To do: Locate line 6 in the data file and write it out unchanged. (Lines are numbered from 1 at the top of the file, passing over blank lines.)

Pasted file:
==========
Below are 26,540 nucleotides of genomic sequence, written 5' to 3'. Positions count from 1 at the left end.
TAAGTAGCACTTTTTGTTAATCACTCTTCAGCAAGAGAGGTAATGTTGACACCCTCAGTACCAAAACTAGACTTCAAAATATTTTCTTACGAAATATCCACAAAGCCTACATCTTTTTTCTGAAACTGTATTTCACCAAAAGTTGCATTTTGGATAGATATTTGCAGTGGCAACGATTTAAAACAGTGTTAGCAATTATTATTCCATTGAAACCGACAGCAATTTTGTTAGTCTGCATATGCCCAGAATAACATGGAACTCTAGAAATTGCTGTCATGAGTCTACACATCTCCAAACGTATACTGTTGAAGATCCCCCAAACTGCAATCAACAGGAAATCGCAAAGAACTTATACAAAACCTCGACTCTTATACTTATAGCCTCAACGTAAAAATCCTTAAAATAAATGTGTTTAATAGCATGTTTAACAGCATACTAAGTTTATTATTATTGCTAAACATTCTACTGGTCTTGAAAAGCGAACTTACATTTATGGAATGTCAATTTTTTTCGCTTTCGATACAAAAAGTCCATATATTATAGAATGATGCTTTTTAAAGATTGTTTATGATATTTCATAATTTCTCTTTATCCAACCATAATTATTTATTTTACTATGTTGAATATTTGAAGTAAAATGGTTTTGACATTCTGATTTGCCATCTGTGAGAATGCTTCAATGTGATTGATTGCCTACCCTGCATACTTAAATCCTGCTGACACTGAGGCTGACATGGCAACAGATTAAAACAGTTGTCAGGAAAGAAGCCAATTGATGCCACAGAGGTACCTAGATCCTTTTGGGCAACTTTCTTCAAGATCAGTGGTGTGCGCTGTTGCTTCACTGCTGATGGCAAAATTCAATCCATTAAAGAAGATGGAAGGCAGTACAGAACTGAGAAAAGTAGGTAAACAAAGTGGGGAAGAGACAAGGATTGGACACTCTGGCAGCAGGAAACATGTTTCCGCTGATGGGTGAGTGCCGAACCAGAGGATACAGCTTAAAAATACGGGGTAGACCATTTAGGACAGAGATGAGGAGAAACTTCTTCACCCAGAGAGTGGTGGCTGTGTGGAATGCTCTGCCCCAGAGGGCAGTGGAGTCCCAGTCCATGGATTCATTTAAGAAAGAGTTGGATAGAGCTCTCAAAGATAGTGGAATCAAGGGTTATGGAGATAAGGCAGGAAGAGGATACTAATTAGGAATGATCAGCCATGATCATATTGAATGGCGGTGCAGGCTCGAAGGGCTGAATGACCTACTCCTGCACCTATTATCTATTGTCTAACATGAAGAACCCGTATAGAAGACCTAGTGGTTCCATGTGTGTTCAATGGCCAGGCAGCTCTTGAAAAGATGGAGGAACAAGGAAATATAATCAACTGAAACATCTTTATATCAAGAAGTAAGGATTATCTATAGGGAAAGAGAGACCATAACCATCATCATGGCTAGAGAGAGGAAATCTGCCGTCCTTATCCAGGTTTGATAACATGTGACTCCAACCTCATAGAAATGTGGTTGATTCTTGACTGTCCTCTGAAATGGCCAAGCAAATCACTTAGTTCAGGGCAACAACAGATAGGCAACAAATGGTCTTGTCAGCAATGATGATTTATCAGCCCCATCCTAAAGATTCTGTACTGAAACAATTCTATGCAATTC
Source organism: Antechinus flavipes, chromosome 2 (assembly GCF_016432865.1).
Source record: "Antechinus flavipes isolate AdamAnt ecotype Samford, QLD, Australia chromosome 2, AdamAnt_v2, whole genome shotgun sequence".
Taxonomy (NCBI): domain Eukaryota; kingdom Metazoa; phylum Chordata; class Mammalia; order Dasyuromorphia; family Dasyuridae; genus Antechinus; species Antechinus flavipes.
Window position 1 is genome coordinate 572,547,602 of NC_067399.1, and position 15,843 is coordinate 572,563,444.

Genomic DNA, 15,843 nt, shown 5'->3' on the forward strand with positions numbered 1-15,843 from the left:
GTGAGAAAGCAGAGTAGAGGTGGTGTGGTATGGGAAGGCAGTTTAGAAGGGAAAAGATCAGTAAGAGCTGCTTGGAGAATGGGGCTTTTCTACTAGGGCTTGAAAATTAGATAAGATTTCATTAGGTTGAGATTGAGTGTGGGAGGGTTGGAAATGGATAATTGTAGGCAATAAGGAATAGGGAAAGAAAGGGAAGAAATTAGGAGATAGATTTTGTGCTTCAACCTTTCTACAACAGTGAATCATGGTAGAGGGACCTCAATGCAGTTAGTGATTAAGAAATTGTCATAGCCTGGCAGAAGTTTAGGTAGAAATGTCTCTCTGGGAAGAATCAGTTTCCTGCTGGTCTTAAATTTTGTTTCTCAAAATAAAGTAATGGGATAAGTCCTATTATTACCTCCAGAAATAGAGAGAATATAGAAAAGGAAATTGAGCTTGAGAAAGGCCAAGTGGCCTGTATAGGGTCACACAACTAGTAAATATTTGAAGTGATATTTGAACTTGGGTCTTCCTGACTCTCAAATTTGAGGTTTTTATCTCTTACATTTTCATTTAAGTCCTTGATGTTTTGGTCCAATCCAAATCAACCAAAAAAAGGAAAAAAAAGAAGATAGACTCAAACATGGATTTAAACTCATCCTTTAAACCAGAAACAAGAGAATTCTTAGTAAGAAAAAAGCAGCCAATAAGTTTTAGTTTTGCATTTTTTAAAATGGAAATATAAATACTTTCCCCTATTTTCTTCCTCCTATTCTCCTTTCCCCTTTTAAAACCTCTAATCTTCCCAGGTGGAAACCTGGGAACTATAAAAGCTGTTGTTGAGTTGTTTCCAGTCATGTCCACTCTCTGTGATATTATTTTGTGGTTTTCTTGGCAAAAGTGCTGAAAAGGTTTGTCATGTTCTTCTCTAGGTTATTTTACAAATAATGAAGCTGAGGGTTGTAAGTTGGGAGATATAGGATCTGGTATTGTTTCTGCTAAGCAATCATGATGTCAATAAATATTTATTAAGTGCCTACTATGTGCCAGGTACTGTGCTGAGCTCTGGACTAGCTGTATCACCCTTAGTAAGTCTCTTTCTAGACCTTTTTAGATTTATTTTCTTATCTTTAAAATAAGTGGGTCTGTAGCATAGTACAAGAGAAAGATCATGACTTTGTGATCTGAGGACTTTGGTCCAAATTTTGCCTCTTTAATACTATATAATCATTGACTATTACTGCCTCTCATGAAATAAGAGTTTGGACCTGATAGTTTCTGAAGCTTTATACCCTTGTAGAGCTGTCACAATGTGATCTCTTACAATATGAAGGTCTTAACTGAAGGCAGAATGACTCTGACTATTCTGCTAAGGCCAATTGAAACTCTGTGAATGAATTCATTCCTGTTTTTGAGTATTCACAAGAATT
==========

Window position 1 is genome coordinate 572,547,602 of NC_067399.1, and position 15,843 is coordinate 572,563,444.